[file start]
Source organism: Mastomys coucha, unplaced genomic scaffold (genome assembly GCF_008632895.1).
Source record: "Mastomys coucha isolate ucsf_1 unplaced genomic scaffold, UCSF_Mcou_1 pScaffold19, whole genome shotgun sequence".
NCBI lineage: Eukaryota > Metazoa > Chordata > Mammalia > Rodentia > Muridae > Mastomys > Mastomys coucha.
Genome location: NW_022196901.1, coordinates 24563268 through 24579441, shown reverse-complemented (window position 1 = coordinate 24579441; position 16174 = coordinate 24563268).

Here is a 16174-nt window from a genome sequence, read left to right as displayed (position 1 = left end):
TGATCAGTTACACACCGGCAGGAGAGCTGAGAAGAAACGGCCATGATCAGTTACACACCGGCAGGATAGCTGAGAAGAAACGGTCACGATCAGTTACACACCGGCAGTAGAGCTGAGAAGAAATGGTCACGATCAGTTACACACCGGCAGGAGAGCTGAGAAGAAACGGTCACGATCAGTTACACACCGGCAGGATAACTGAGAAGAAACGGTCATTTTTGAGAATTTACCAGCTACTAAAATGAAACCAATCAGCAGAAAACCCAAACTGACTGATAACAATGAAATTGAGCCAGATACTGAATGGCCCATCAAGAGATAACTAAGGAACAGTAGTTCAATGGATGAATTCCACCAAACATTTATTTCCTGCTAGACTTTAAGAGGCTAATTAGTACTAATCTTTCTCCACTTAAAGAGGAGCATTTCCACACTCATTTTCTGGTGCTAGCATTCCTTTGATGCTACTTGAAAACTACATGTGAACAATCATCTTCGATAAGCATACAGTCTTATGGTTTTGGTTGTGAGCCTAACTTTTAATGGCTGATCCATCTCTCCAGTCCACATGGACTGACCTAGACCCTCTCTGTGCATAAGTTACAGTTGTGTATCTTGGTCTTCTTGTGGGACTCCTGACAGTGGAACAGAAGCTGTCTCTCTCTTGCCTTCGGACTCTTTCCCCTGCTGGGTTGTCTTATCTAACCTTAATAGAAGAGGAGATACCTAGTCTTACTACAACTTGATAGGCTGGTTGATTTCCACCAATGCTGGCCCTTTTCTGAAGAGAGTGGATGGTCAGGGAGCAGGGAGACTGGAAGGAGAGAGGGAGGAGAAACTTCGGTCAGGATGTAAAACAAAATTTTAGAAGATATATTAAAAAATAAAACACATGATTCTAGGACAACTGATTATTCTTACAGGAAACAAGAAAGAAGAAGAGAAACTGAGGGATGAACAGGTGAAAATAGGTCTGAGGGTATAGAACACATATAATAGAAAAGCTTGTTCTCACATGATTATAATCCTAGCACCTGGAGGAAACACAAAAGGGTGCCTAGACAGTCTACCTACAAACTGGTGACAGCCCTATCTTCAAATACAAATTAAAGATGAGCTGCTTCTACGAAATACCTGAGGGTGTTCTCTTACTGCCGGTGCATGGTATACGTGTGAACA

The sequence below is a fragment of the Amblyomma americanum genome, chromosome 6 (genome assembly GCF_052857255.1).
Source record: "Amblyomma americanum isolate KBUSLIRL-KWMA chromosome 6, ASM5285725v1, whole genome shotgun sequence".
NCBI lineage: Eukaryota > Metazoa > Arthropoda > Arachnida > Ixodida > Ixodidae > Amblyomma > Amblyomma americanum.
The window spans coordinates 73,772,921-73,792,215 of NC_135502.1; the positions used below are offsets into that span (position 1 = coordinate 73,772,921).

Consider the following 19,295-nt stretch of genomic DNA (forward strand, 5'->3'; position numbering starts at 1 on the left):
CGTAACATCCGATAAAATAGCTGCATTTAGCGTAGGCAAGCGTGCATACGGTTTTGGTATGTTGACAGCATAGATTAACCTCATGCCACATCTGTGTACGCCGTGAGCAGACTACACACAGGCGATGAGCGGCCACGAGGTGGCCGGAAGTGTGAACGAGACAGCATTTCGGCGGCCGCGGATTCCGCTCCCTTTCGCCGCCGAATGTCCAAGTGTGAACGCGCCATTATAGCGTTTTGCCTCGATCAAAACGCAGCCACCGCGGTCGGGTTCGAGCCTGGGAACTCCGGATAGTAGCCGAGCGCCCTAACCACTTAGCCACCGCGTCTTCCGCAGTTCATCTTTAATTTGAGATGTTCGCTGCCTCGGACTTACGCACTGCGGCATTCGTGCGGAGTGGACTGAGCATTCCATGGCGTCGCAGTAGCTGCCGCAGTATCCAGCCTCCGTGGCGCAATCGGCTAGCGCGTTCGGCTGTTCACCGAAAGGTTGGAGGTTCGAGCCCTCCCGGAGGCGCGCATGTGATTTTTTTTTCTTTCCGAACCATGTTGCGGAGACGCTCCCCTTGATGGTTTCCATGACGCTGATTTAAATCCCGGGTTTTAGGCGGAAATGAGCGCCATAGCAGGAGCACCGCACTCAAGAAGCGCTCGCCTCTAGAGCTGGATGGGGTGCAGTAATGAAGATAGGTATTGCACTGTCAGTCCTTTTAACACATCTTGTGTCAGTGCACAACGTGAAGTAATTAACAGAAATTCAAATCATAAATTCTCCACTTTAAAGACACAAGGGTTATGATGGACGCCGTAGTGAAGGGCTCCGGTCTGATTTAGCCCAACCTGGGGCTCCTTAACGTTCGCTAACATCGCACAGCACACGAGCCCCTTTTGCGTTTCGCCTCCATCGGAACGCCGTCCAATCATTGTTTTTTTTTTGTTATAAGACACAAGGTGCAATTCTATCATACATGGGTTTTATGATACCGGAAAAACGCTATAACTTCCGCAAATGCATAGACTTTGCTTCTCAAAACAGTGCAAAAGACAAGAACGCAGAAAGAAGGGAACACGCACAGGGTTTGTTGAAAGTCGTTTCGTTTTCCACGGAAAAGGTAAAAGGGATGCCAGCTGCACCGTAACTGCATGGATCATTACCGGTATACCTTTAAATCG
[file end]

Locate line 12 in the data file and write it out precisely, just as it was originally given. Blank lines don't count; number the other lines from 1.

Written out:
CGTAACATCCGATAAAATAGCTGCATTTAGCGTAGGCAAGCGTGCATACGGTTTTGGTATGTTGACAGCATAGATTAACCTCATGCCACATCTGTGTACGCCGTGAGCAGACTACACACAGGCGATGAGCGGCCACGAGGTGGCCGGAAGTGTGAACGAGACAGCATTTCGGCGGCCGCGGATTCCGCTCCCTTTCGCCGCCGAATGTCCAAGTGTGAACGCGCCATTATAGCGTTTTGCCTCGATCAAAACGCAGCCACCGCGGTCGGGTTCGAGCCTGGGAACTCCGGATAGTAGCCGAGCGCCCTAACCACTTAGCCACCGCGTCTTCCGCAGTTCATCTTTAATTTGAGATGTTCGCTGCCTCGGACTTACGCACTGCGGCATTCGTGCGGAGTGGACTGAGCATTCCATGGCGTCGCAGTAGCTGCCGCAGTATCCAGCCTCCGTGGCGCAATCGGCTAGCGCGTTCGGCTGTTCACCGAAAGGTTGGAGGTTCGAGCCCTCCCGGAGGCGCGCATGTGATTTTTTTTTCTTTCCGAACCATGTTGCGGAGACGCTCCCCTTGATGGTTTCCATGACGCTGATTTAAATCCCGGGTTTTAGGCGGAAATGAGCGCCATAGCAGGAGCACCGCACTCAAGAAGCGCTCGCCTCTAGAGCTGGATGGGGTGCAGTAATGAAGATAGGTATTGCACTGTCAGTCCTTTTAACACATCTTGTGTCAGTGCACAACGTGAAGTAATTAACAGAAATTCAAATCATAAATTCTCCACTTTAAAGACACAAGGGTTATGATGGACGCCGTAGTGAAGGGCTCCGGTCTGATTTAGCCCAACCTGGGGCTCCTTAACGTTCGCTAACATCGCACAGCACACGAGCCCCTTTTGCGTTTCGCCTCCATCGGAACGCCGTCCAATCATTGTTTTTTTTTTGTTATAAGACACAAGGTGCAATTCTATCATACATGGGTTTTATGATACCGGAAAAACGCTATAACTTCCGCAAATGCATAGACTTTGCTTCTCAAAACAGTGCAAAAGACAAGAACGCAGAAAGAAGGGAACACGCACAGGGTTTGTTGAAAGTCGTTTCGTTTTCCACGGAAAAGGTAAAAGGGATGCCAGCTGCACCGTAACTGCATGGATCATTACCGGTATACCTTTAAATCG